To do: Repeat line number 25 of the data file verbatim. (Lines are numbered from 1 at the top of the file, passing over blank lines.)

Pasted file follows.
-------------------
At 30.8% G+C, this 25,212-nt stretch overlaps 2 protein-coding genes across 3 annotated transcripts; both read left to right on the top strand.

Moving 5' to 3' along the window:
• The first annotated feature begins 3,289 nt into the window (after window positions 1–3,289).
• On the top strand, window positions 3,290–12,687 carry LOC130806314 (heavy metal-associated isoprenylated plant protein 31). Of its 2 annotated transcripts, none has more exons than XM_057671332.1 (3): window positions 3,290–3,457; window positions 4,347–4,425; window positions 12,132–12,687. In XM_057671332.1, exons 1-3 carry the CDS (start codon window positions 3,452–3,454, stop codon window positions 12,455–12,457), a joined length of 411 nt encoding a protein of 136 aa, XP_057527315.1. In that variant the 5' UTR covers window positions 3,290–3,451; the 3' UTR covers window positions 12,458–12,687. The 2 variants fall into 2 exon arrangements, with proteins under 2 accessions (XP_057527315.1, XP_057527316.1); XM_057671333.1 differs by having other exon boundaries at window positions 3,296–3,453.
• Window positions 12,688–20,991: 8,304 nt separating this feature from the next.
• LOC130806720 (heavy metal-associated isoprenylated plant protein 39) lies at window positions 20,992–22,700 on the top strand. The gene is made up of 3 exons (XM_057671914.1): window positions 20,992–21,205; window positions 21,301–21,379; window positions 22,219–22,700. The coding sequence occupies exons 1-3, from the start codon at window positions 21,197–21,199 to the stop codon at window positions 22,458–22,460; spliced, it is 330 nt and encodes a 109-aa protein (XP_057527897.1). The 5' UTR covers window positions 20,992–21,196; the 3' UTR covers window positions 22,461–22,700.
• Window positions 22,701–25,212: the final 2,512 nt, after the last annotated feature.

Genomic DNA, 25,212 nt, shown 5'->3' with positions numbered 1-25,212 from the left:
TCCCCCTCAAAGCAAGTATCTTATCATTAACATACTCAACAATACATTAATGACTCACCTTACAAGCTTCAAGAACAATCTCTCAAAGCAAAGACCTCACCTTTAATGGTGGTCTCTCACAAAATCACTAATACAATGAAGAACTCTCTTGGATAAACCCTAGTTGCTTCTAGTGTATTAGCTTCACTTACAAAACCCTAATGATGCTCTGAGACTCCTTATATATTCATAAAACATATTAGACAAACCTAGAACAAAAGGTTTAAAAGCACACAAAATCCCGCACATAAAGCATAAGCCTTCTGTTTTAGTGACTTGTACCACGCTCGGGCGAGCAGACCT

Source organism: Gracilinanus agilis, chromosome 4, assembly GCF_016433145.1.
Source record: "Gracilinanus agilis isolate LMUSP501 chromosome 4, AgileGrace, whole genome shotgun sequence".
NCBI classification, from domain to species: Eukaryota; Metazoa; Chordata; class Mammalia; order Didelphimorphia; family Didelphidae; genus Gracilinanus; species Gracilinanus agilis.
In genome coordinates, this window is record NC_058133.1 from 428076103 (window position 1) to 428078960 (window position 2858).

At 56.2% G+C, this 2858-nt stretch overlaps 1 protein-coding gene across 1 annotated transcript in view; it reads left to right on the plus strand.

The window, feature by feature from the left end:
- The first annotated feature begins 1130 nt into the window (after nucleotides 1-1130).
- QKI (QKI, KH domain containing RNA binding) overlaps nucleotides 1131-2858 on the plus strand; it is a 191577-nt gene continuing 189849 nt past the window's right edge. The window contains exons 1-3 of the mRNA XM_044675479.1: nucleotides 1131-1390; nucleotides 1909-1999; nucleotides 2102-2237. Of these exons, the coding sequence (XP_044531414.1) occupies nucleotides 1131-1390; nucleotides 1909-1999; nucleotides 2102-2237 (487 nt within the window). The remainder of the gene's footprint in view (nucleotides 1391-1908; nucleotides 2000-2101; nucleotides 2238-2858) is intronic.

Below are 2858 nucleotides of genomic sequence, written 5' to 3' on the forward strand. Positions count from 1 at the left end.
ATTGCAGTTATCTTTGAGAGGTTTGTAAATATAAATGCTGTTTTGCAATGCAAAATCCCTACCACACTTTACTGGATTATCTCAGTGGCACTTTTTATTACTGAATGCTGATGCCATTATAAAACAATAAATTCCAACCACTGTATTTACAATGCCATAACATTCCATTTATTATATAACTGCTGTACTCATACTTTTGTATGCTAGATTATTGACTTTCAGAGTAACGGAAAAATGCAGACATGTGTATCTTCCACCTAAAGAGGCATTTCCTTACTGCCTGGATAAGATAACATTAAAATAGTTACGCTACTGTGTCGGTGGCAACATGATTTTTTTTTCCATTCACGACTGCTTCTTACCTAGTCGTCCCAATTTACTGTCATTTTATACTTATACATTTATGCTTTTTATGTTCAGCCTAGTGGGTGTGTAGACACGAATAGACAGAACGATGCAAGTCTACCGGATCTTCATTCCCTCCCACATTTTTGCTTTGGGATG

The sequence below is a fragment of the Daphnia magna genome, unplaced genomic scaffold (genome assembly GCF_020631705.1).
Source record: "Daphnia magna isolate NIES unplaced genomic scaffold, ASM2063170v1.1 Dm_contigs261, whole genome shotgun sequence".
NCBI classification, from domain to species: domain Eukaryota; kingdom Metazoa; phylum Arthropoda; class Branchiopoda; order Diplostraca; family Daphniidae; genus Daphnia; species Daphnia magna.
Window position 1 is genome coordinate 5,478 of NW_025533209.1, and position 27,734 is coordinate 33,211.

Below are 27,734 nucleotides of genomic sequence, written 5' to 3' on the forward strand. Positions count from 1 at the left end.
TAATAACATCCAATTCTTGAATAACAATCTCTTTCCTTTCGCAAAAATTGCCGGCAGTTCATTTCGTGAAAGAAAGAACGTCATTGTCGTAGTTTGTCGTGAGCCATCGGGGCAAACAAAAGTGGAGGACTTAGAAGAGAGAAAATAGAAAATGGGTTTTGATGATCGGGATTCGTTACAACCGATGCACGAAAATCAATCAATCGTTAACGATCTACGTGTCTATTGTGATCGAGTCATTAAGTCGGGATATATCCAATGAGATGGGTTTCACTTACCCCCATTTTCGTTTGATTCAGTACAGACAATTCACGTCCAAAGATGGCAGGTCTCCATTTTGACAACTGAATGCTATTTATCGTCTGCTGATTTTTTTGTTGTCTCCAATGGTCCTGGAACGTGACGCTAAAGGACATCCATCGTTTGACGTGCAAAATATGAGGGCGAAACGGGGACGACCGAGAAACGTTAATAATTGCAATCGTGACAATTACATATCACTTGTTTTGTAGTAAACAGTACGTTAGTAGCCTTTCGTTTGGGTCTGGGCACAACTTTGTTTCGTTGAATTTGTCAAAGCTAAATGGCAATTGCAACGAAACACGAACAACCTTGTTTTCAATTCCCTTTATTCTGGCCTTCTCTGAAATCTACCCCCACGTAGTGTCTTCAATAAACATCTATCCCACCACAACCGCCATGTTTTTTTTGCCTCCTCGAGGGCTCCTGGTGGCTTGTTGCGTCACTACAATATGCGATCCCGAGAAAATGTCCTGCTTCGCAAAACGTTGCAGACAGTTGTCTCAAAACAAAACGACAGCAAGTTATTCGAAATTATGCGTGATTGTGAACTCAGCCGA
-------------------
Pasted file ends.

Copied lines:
TAATAACATCCAATTCTTGAATAACAATCTCTTTCCTTTCGCAAAAATTGCCGGCAGTTCATTTCGTGAAAGAAAGAACGTCATTGTCGTAGTTTGTCGTGAGCCATCGGGGCAAACAAAAGTGGAGGACTTAGAAGAGAGAAAATAGAAAATGGGTTTTGATGATCGGGATTCGTTACAACCGATGCACGAAAATCAATCAATCGTTAACGATCTACGTGTCTATTGTGATCGAGTCATTAAGTCGGGATATATCCAATGAGATGGGTTTCACTTACCCCCATTTTCGTTTGATTCAGTACAGACAATTCACGTCCAAAGATGGCAGGTCTCCATTTTGACAACTGAATGCTATTTATCGTCTGCTGATTTTTTTGTTGTCTCCAATGGTCCTGGAACGTGACGCTAAAGGACATCCATCGTTTGACGTGCAAAATATGAGGGCGAAACGGGGACGACCGAGAAACGTTAATAATTGCAATCGTGACAATTACATATCACTTGTTTTGTAGTAAACAGTACGTTAGTAGCCTTTCGTTTGGGTCTGGGCACAACTTTGTTTCGTTGAATTTGTCAAAGCTAAATGGCAATTGCAACGAAACACGAACAACCTTGTTTTCAATTCCCTTTATTCTGGCCTTCTCTGAAATCTACCCCCACGTAGTGTCTTCAATAAACATCTATCCCACCACAACCGCCATGTTTTTTTTGCCTCCTCGAGGGCTCCTGGTGGCTTGTTGCGTCACTACAATATGCGATCCCGAGAAAATGTCCTGCTTCGCAAAACGTTGCAGACAGTTGTCTCAAAACAAAACGACAGCAAGTTATTCGAAATTATGCGTGATTGTGAACTCAGCCGA